Installed Windows 11 with TPM Disabled? Expect an Ugly Watermark on the Desktop

It's a lot of articles.
Then it should be easy to find at least one that can actually substantiate the claim, right?

Are those systems bypassing TPM? Running the latest update and not Insider preview?

Correct. They are all running 22H2, build 22621.1265, which is what you end up with after installing the February 2023 cumulative update. Some of them have TPM 1.4. None have TPM 2.0

Because laziness? The screenshots are of old builds when Microsoft has attempted this in the past. It's reasonable to assume they'll attempt it again.

Can't find any proof, so making excuses instead. Got it.
These Linux celebration posts are completely off topic.
I think it is completely ok to point out that this watermark is due to Microsoft being Microsoft, and nobody else treats their users in that way.
This is visually similar to the watermark you get when you haven't activated Windows with a valid license.
I think it is more alike the Windows 10 Education watermark which existed from RTM to Anniversary Update.
We've established that the watermark he is seeing is because he is running an old version of Windows 11
If you find even one single person with a watermark who is running 22H2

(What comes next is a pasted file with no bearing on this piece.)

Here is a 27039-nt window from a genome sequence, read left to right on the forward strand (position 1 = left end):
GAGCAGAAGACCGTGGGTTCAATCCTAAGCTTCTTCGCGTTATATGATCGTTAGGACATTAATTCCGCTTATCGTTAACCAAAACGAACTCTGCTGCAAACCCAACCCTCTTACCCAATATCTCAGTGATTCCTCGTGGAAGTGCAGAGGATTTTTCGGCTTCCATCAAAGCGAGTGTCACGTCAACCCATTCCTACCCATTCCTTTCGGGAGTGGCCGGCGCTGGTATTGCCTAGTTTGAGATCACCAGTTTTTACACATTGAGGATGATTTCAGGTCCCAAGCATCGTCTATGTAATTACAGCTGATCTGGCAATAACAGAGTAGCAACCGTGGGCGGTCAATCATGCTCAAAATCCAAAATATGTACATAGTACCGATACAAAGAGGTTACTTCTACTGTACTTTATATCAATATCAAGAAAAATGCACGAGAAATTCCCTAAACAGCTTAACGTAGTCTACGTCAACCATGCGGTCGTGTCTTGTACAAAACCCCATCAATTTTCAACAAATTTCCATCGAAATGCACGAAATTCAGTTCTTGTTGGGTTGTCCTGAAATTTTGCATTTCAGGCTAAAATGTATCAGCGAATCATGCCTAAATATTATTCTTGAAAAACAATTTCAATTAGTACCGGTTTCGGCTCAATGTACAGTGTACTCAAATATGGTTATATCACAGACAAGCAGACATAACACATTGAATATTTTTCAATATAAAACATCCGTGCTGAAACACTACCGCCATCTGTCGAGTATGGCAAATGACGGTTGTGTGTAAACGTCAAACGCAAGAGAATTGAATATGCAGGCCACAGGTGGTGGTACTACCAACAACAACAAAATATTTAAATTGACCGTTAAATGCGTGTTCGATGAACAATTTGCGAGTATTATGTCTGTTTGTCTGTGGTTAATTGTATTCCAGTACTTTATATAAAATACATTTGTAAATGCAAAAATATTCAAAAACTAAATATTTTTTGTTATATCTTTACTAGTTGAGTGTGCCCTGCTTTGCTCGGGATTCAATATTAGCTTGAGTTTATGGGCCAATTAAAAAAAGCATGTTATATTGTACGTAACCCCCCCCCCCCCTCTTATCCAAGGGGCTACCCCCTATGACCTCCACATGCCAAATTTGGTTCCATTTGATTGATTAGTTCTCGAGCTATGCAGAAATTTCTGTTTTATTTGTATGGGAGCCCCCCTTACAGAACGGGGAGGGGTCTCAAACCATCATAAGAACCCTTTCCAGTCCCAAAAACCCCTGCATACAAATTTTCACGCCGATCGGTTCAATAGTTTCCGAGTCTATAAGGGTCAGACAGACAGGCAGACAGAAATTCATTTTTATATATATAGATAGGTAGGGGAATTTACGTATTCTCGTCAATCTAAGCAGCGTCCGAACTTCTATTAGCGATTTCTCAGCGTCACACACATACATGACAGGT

Then it should be easy to find at least one that can actually substantiate the claim, right?
Not necessarily, the relative lack of reports could also be due to survivorship bias. If 22H2 upgrade is blocked on 22H1 systems which qualify for the watermark, then only people who directly installed 22H2 will see it on that version, and almost all user reports/screenshots will be from 22H1.
This seemed inevitable that the fundamental flaws of TPM would be set on stage finally

New Vulnerabilities Found in TPM 2.0 Library That Could be a Potential Threat to Billions of Devices

A pair of new vulnerabilities have been found in the TPM 2.0 library by cybersecurity company Quarkslab, that have security experts worried, as both of the flaws have potential far reaching implications. The two vulnerabilities go under the CVE identifiers of CVE-2023-1017 and CVE-2023-1018, where the first one allows for out-of-bounds writes, whereas the second one enables out-of-bounds reads, also known as buffer overflow vulnerabilities. This in itself might not sound particularly concerning, but as both can be triggered from user-mode applications, they're a pretty big deal, as it would enable malicious commands to be sent to a TPM 2.0 module, which could in turn enable malicious software to be installed on the device with the TPM 2.0 module.